Argentina on Thursday defaulted on its debt for the second time since July when it failed to make a coupon payment on $5.4 million in par bonds issued under foreign law, thus raising the danger of acceleration and economic collapse.
Convicted Galleon Group LLC founder Raj Rajaratnam on Friday kicked off a Second Circuit fight over his $92.8 million civil fine, telling the appeals court that U.S. District Judge Jed Rakoff improperly used the fine to try to impoverish him.
A former NBA player was denied a new trial on wire fraud charges, failing to convince a New Jersey federal judge that ineffective counsel and prosecutorial misconduct led to unjust convictions on allegations of operating a $2 million Ponzi scheme involving purported real estate investments.
Bank of America counsel told a New York federal judge Friday that they've reached a meeting of the minds with pension funds suing BofA and US Bank, which are the trustees of 19 Washington Mutual mortgage-backed securities portfolios that have allegedly experienced over $3.3 billion in recognized losses.
The Eleventh Circuit on Friday reversed a lower court's ruling in a former Stiefel Laboratories Inc. employee's suit against the pharmaceutical giant, finding he exercised his “put” right to sell his shares of company stock before a merger that closed at a much higher valuation.
Ally Financial Inc. said on Friday that securities regulators have requested internal documents as part of an ongoing probe into subprime auto lending.
October was an especially busy month for attorneys moving back and forth between the government and private practice, with six federal prosecutors and a host of high-ranking officials joining BigLaw firms, including Jones Day, Sidley Austin LLP and Morgan Lewis & Bockius LLP.
The former chief financial officer of now-defunct United Commercial Bank on Thursday became the latest top executive charged for his role in a scheme to hide $65 million in loan losses from the bank’s accountant.
The U.S. Securities and Exchange Commission denied a man’s bid to overturn his ban from working in the industry for insider trading on Walt Disney Co.’s buyout of Marvel Entertainment Inc., after finding a Dodd-Frank Act provision could not save him, according to an opinion made public Thursday.
Traders alleging CME Group Inc. gave certain high-frequency trading firms preferential and illegal access to futures markets told an Illinois federal court Thursday that they have adequately alleged their claims and that even more evidence has come to light since their complaint's filing.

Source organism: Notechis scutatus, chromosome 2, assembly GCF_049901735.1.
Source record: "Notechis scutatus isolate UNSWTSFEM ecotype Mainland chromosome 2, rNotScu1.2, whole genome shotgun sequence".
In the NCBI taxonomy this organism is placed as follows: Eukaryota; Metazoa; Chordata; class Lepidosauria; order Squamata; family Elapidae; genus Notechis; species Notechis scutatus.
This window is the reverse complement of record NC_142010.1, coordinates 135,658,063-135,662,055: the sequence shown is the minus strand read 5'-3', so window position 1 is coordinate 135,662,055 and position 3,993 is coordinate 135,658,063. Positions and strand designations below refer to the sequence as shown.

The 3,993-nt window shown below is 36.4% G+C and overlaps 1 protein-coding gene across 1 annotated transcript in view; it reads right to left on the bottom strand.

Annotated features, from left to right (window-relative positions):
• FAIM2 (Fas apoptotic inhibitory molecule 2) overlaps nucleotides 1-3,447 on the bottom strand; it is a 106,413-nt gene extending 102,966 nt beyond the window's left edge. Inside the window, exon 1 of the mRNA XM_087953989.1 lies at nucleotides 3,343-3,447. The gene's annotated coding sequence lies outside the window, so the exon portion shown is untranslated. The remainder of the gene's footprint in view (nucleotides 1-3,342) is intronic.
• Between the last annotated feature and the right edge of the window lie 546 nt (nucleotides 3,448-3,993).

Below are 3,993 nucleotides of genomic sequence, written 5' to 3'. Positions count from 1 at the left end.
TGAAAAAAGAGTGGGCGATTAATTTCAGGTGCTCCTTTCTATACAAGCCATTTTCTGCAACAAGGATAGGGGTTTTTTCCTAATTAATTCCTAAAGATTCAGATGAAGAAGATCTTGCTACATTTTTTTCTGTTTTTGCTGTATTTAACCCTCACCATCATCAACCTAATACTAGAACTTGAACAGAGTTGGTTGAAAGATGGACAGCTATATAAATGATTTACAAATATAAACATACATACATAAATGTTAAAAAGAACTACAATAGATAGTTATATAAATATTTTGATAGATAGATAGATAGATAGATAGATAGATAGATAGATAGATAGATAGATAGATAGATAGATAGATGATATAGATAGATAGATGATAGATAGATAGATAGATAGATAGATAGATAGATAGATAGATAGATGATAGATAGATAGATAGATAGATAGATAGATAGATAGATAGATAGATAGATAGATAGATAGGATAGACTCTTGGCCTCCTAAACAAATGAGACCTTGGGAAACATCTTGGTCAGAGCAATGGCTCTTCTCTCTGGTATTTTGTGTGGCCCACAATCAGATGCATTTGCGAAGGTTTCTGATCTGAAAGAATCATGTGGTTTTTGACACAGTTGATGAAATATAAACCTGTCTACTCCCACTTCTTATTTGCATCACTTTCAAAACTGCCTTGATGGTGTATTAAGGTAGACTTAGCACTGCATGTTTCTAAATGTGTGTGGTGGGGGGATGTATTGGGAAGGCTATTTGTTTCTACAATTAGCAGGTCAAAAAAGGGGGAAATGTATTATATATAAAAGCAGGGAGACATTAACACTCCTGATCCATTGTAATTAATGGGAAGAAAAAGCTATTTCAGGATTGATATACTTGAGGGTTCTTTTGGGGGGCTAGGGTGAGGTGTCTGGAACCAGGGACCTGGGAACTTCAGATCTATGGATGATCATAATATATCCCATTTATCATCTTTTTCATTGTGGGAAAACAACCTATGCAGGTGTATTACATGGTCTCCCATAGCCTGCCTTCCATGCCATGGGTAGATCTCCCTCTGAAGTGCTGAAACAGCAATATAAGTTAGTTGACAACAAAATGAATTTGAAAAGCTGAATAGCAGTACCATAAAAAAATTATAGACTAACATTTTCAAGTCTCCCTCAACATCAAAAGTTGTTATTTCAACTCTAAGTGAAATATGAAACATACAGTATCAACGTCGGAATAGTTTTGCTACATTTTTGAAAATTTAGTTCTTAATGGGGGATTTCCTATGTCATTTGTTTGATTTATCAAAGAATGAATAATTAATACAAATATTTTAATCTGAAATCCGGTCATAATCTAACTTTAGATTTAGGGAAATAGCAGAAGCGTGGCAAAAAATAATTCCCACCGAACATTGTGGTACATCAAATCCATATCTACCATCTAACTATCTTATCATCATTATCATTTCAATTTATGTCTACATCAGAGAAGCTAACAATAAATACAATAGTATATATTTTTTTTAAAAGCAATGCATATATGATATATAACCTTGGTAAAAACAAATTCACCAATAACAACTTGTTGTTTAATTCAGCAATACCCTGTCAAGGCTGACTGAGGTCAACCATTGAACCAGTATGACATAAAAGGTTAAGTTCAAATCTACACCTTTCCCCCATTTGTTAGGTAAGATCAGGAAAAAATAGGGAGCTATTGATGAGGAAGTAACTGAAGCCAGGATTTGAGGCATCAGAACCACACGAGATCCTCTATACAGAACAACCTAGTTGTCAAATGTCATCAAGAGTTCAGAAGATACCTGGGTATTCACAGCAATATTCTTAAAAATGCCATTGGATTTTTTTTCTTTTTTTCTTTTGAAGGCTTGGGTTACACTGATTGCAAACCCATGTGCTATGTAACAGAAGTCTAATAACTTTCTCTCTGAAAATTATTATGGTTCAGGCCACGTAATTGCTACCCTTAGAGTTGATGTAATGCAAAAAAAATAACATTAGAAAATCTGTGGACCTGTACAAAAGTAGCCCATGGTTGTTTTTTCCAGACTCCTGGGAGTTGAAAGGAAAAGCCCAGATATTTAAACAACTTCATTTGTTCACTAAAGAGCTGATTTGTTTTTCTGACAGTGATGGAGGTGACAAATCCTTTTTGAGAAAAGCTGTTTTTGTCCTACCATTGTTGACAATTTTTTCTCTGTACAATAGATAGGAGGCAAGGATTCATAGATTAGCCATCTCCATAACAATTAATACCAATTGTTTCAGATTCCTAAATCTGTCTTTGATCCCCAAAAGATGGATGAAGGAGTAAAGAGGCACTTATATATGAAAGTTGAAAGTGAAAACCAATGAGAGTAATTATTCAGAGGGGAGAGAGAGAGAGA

A New York federal judge asked Friday whether Sanofi's "very happy opinion" shared with investors about prospects for on-time approval of its potential blockbuster Lemtrada multiple sclerosis drug carried with it a duty to detail concerns among regulators about bias in the single-blind method by which the drug giant and its recently acquired Genzyme Corp. unit were conducting trials.
A Washington federal court on Friday dismissed a proposed class action alleging breast cancer detection device maker Atossa Genetics Inc. misled investors into buying $3.7 million worth of shares in an initial public offering, saying the plaintiffs failed to adequately prove the company had acted unlawfully.
A New York federal judge on Thursday tossed a suit brought against Paramount Pictures Corp. by a group of investors who said that the studio tricked them into bankrolling a largely unsuccessful slate of movies in 2004 that included the surprise hit "Mean Girls," saying that the evidence didn't support the claims.
The judge presiding over the liquidation of Bernard L. Madoff’s defunct firm refused on Thursday to let several investors suing the estate of Ponzi scheme beneficiary Jeffry Picower in Florida take discovery in an attempt to salvage their claims from the trustee winding down the Madoff estate.
A group of Microsoft Corp. executives asked a Washington federal judge to toss a derivative suit alleging they breached their fiduciary duties by willfully violating a European Union antitrust settlement and incurring a $732.2 million fine, saying the plaintiffs' opposition failed to show the executives knowingly breached their duties.
A split Second Circuit on Friday rejected UBS Securities LLC's bid to revive a $350 million arbitration over Nasdaq OMX Group Inc.'s alleged breach of an agreement for mishandling Facebook Inc.'s initial public offering in May 2012.
Activist investors are expected to continue their tear through the marketplace over the next two years even as they set their sights on lower returns, according to recent data gathered by Schulte Roth & Zabel LLP and Mergermarket.